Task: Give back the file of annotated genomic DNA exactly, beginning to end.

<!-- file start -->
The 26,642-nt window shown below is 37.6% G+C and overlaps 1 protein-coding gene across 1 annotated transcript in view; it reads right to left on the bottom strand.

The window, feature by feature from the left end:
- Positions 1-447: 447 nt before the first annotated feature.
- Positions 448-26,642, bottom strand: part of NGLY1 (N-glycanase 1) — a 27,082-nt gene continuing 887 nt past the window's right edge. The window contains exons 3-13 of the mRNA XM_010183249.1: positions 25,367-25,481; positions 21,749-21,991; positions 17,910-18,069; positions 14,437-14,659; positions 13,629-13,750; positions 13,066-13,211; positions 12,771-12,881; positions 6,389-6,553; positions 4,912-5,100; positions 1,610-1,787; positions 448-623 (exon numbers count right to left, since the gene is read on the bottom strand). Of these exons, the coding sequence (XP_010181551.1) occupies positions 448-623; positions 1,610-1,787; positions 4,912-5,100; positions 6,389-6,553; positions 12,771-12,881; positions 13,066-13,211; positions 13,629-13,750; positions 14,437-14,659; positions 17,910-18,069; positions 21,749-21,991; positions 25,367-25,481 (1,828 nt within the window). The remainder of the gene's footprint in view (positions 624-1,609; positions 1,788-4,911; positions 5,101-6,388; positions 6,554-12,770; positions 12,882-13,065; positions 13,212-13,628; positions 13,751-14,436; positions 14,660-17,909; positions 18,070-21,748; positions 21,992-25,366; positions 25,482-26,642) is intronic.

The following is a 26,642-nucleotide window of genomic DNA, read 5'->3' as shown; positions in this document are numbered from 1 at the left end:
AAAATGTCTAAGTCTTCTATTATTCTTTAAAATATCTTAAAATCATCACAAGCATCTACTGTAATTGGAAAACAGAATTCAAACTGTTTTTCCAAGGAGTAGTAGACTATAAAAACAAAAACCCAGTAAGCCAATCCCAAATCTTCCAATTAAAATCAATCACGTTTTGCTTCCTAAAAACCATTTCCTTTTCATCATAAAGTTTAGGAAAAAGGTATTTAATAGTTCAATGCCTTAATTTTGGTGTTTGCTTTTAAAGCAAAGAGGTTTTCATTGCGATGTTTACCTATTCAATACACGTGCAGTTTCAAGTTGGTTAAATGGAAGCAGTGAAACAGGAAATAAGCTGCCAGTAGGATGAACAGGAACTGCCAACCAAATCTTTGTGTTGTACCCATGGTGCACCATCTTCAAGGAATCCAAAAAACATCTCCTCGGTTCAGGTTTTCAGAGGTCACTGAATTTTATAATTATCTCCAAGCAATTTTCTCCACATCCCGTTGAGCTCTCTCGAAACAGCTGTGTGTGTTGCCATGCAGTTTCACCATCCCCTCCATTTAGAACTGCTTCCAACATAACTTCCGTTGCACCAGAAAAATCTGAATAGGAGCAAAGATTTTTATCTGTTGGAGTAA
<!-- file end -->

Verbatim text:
The 26,642-nt window shown below is 37.6% G+C and overlaps 1 protein-coding gene across 1 annotated transcript in view; it reads right to left on the bottom strand.

The window, feature by feature from the left end:
- Positions 1-447: 447 nt before the first annotated feature.
- Positions 448-26,642, bottom strand: part of NGLY1 (N-glycanase 1) — a 27,082-nt gene continuing 887 nt past the window's right edge. The window contains exons 3-13 of the mRNA XM_010183249.1: positions 25,367-25,481; positions 21,749-21,991; positions 17,910-18,069; positions 14,437-14,659; positions 13,629-13,750; positions 13,066-13,211; positions 12,771-12,881; positions 6,389-6,553; positions 4,912-5,100; positions 1,610-1,787; positions 448-623 (exon numbers count right to left, since the gene is read on the bottom strand). Of these exons, the coding sequence (XP_010181551.1) occupies positions 448-623; positions 1,610-1,787; positions 4,912-5,100; positions 6,389-6,553; positions 12,771-12,881; positions 13,066-13,211; positions 13,629-13,750; positions 14,437-14,659; positions 17,910-18,069; positions 21,749-21,991; positions 25,367-25,481 (1,828 nt within the window). The remainder of the gene's footprint in view (positions 624-1,609; positions 1,788-4,911; positions 5,101-6,388; positions 6,554-12,770; positions 12,882-13,065; positions 13,212-13,628; positions 13,751-14,436; positions 14,660-17,909; positions 18,070-21,748; positions 21,992-25,366; positions 25,482-26,642) is intronic.

The following is a 26,642-nucleotide window of genomic DNA, read 5'->3' as shown; positions in this document are numbered from 1 at the left end:
AAAATGTCTAAGTCTTCTATTATTCTTTAAAATATCTTAAAATCATCACAAGCATCTACTGTAATTGGAAAACAGAATTCAAACTGTTTTTCCAAGGAGTAGTAGACTATAAAAACAAAAACCCAGTAAGCCAATCCCAAATCTTCCAATTAAAATCAATCACGTTTTGCTTCCTAAAAACCATTTCCTTTTCATCATAAAGTTTAGGAAAAAGGTATTTAATAGTTCAATGCCTTAATTTTGGTGTTTGCTTTTAAAGCAAAGAGGTTTTCATTGCGATGTTTACCTATTCAATACACGTGCAGTTTCAAGTTGGTTAAATGGAAGCAGTGAAACAGGAAATAAGCTGCCAGTAGGATGAACAGGAACTGCCAACCAAATCTTTGTGTTGTACCCATGGTGCACCATCTTCAAGGAATCCAAAAAACATCTCCTCGGTTCAGGTTTTCAGAGGTCACTGAATTTTATAATTATCTCCAAGCAATTTTCTCCACATCCCGTTGAGCTCTCTCGAAACAGCTGTGTGTGTTGCCATGCAGTTTCACCATCCCCTCCATTTAGAACTGCTTCCAACATAACTTCCGTTGCACCAGAAAAATCTGAATAGGAGCAAAGATTTTTATCTGTTGGAGTAA